Computer Science Lecture ZD926273
Many of our professors have foreign accents or are uncomfortable recording lectures in front of a camera. We're experimenting with voice-over talent with the idea that the professors write the scripts. This material is only for students matriculated to the university and enrolled in the specific course. The recordings are not used publicly. Much of this material is technically heavy, and it is still an academic lecture. We aren't looking for commercial-style dramatization, just clear pronunciation with a little bit of personality for a conversational lecture.
2016-06-24 19:55:44 GMT
2016-07-01 07:59:15 (GMT -05:00) Eastern Time (US & Canada)
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Closed - Note: This project was manually closed by the voice seeker before it reached its original deadline.
880 direct invitation(s) have been sent by the voice seeker resulting in 0 audition(s) and/or proposal(s) so far.
Voice123 SmartCast is seeking 10 auditions and/or proposals for this project (approx.) Invitations sent by SmartCast have resulted in 8 audition(s) and/or proposal(s) so far.
Training, business presentations, sales, and web sites
English - USA and Canada
Young Adult Female OR Young Adult Male OR Middle Age Female OR Middle Age Male OR Senior Female OR Senior Male
• Audio files must be delivered via email
There are no special pre-, post-, or production requirements for this project.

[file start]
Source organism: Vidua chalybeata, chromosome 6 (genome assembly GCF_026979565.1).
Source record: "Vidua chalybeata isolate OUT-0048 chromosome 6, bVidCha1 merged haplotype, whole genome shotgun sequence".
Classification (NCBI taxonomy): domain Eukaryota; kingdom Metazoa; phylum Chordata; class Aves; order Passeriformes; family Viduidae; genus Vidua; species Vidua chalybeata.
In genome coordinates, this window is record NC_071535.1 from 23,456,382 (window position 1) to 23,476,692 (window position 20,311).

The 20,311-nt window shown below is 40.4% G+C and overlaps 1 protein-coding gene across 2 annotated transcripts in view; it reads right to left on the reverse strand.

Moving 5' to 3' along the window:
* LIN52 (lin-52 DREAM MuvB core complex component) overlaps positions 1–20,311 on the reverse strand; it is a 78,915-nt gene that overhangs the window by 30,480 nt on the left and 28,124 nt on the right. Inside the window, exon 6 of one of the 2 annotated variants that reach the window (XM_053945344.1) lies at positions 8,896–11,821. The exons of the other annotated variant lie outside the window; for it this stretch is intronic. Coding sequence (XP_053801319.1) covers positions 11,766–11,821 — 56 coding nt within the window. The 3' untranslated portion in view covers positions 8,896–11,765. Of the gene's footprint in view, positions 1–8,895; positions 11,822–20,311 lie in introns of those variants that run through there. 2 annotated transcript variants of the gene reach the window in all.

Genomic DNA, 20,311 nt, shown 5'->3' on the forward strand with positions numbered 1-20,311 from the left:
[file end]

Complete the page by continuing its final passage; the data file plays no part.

The voice seeker is willing to hire either union or non-union talents for this project
OK So we're back I hope you know the focus with a restart. Today I want to talk about strings. We've already seen strings as a type-- it's a kind of primitive data type we need to include the string library in order to use it but we've already seen that we can create a variable of type string.
We can assign it a value. Again they are not C++ literals with quotes and some text in it, it is not formally a string but we can think of it as one. We've seen that we can use concating, concating a string using the plus operator.
So if we have s.t.r. one equals ABC and s.t.r two equals DEF. we can then add s.t.r. one and s.t.r two. And that would evaluate to the concatenation of ABC and DEF, right?
So there are things we already know. I want to talk about some other stuff we can do with strings. Now that we know arrays, strings are basically a sequence of characters.
So they're also kind of sequential data structures just like arrays can be a sequence of whatever type you choose all the elements should be of the same type but we can have arrays of doubles or arrays of integers and arrays of booleans or whatever when we choose to. It seems like strings are basically an array of characters. There is a lower level representation of tech we call it C string if you want you can read about it in the textbook.
I only put section 8.2 which talked about the class, strings. So you can read about it in the textbook.
Please note that you should only use the script or your recording of it for auditioning purposes. The script is property, unless otherwise specified, of the voice seeker and it is protected by international copyright laws.
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